The Ghostly Children’s Handprints of San Antonio, Texas

ghostly-handprint (Image: Keith Tyler)

San Antonio, Texas, is home to one of America’s most well-known ghost stories and, unlike many urban legends, this one supposedly has some terrifying real-world evidence. Near the San Juan Mission lies the intersection between a road and railroad tracks. According to the legend, the railroad crossing was the site of a horrific accident that claimed the lives of a school bus full of children in the 1930s (or 1940s). The school bus stalled on the tracks, and was hit by a train that was unable to stop in time.

The spirits of the children are reportedly still there, waiting, and watching. If you drive onto the tracks and put your car in neutral, the spirits of the children will push your car off, out of harm’s way. Get out of your car and look at the trunk, and you’ll be able to see the little handprints of your child saviours.

san-antonio-railroad-crossing-3 (Image: Google Maps; the crossing where ghostly children’s handprints supposedly appear)

The railway crossing in question is around the point where Villamain Road turns into Shane Road, and, according to the story, the names of the nearby roads – including Bobbie Allen, Laura Lee, Richey Otis, Cindy Sue and Nancy Carole – echo the names of the children who were killed on the bus that tragic day, decades ago.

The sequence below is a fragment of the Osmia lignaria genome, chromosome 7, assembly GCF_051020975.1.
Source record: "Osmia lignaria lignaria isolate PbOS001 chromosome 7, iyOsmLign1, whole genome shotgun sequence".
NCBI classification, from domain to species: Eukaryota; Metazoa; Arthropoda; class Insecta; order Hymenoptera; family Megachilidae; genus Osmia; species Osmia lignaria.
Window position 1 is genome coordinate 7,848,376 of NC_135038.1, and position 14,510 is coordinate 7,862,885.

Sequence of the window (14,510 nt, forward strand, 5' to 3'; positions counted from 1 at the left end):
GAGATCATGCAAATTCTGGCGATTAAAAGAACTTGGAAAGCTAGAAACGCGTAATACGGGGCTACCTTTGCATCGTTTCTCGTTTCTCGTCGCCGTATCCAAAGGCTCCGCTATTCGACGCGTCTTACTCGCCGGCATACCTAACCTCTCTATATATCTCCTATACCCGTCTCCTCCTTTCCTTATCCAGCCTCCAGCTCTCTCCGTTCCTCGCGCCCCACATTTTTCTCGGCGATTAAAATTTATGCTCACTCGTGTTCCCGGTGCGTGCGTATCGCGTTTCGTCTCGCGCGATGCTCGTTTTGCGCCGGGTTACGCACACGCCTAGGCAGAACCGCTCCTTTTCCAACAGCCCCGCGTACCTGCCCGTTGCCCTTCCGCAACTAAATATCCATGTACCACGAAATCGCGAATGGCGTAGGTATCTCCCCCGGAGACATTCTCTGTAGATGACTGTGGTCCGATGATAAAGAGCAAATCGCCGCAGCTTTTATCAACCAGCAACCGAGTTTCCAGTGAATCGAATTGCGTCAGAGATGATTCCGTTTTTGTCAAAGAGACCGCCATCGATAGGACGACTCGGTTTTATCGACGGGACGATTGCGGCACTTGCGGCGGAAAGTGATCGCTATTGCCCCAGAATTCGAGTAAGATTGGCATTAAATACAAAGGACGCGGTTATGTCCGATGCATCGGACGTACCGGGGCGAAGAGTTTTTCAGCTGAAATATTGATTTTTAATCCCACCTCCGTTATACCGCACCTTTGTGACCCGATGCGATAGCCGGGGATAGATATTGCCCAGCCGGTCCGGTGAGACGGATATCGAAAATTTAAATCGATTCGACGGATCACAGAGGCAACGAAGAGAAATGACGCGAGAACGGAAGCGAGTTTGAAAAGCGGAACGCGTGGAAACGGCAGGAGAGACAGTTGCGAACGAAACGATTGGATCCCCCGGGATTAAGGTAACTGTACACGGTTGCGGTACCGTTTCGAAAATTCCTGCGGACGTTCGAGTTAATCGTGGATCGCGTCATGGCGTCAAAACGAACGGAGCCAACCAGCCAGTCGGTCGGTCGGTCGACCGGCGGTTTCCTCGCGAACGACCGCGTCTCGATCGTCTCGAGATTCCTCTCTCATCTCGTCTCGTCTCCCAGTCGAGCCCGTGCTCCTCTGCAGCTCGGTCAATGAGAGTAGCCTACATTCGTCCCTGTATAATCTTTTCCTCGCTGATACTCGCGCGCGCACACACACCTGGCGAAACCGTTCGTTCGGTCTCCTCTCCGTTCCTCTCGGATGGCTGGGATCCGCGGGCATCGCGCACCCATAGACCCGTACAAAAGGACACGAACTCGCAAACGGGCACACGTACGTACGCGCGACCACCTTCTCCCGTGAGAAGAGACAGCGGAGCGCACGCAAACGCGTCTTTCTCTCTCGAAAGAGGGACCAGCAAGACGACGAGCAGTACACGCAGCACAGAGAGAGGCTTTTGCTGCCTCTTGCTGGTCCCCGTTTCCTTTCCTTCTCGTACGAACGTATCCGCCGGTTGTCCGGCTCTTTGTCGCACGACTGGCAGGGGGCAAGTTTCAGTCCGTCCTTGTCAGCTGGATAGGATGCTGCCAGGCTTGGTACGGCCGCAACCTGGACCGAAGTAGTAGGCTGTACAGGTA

Subsequent investigations into the area have since shown, however, that rather than being flat, there’s actually a subtle, two degree gradient at the railroad crossing that makes it perfectly possible for a car sitting in neutral to slowly roll off the tracks. And the roads? Named for the grandchildren of the area’s developer.

san-antonio-railroad-crossing-2 (Image: Google Maps)

But that isn’t the end of the story. History shows that there really was a tragic accident that claimed the lives of 26 school children, all between the ages of 12 and 18, just like the legend says. It happened in Salt Lake City, Utah in December 1938, and for ten days was covered extensively in the San Antonio press. While there was never any such incident in San Antonio, the detailed coverage cemented it as an urban legend in the city’s collective memory.

However, the popularity of the ghost story – and the exact location that’s given to it – has created another problem for local law enforcement, who warn curious ghost hunters and legend trippers to be wary of the car-jackers and purse-snatchers that wait at the intersection.

Related – Beware of the Bunny Man: Fairfax County, VA’s Creepiest Urban Legend


About the author: Debra Kelly



Around the web



Latest Articles




Send this to friend

Urban Ghosts uses cookies to enhance your browsing experience and to serve you with advertisements that might interest you. By continuing to use this site, you agree to our use of cookies. Privacy Policy

The cookie settings on this website are set to "allow cookies" to give you the best browsing experience possible. If you continue to use this website without changing your cookie settings or you click "Accept" below then you are consenting to this.